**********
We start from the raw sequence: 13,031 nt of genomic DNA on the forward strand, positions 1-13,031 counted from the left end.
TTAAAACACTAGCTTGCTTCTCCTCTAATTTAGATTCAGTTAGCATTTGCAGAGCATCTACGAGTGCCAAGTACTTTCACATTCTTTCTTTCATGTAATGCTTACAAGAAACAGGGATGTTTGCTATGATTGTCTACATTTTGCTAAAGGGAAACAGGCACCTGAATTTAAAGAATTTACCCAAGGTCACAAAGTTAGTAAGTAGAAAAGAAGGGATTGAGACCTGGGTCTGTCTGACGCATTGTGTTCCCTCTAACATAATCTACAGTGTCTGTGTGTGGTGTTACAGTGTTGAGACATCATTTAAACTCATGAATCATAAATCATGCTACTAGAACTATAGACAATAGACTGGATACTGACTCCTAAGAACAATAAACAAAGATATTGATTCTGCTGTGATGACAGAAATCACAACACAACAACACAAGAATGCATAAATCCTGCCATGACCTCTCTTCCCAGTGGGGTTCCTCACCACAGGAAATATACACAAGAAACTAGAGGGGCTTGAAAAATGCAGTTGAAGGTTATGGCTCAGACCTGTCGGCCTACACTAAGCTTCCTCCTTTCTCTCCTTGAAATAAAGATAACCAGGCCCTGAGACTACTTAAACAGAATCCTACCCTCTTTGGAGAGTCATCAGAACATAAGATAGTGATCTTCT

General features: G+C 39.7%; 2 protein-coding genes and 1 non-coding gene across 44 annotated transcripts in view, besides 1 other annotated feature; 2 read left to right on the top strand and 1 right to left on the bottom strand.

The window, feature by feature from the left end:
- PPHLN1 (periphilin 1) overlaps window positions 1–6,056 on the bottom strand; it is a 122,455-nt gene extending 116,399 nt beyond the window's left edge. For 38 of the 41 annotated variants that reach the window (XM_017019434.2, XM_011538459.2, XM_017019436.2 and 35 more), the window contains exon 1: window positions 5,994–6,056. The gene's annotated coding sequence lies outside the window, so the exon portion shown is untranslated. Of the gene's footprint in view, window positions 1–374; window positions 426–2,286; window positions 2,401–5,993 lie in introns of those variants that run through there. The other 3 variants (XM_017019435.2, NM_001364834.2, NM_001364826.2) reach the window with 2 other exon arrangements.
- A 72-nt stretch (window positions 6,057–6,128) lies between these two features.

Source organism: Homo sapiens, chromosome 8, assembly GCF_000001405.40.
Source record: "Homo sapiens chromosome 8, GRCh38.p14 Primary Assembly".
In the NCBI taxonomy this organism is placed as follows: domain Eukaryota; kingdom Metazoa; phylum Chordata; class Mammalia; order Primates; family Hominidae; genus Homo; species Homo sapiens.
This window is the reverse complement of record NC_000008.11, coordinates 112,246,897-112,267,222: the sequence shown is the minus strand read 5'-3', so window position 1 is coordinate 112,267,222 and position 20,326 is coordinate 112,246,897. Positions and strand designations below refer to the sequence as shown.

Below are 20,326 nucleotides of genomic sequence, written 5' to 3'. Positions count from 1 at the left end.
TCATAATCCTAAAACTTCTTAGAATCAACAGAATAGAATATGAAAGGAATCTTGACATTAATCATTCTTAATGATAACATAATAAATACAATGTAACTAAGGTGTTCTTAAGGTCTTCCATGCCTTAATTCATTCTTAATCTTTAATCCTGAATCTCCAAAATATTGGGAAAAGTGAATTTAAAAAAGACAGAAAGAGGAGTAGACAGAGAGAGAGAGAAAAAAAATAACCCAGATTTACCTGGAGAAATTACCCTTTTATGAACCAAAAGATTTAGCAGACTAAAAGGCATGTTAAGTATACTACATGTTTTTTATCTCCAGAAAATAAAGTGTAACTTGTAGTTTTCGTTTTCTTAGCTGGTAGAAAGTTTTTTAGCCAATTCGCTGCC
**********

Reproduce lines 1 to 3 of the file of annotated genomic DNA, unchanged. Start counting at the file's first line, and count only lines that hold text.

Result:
We start from the raw sequence: 13,031 nt of genomic DNA on the forward strand, positions 1-13,031 counted from the left end.
TTAAAACACTAGCTTGCTTCTCCTCTAATTTAGATTCAGTTAGCATTTGCAGAGCATCTACGAGTGCCAAGTACTTTCACATTCTTTCTTTCATGTAATGCTTACAAGAAACAGGGATGTTTGCTATGATTGTCTACATTTTGCTAAAGGGAAACAGGCACCTGAATTTAAAGAATTTACCCAAGGTCACAAAGTTAGTAAGTAGAAAAGAAGGGATTGAGACCTGGGTCTGTCTGACGCATTGTGTTCCCTCTAACATAATCTACAGTGTCTGTGTGTGGTGTTACAGTGTTGAGACATCATTTAAACTCATGAATCATAAATCATGCTACTAGAACTATAGACAATAGACTGGATACTGACTCCTAAGAACAATAAACAAAGATATTGATTCTGCTGTGATGACAGAAATCACAACACAACAACACAAGAATGCATAAATCCTGCCATGACCTCTCTTCCCAGTGGGGTTCCTCACCACAGGAAATATACACAAGAAACTAGAGGGGCTTGAAAAATGCAGTTGAAGGTTATGGCTCAGACCTGTCGGCCTACACTAAGCTTCCTCCTTTCTCTCCTTGAAATAAAGATAACCAGGCCCTGAGACTACTTAAACAGAATCCTACCCTCTTTGGAGAGTCATCAGAACATAAGATAGTGATCTTCT

General features: G+C 39.7%; 2 protein-coding genes and 1 non-coding gene across 44 annotated transcripts in view, besides 1 other annotated feature; 2 read left to right on the top strand and 1 right to left on the bottom strand.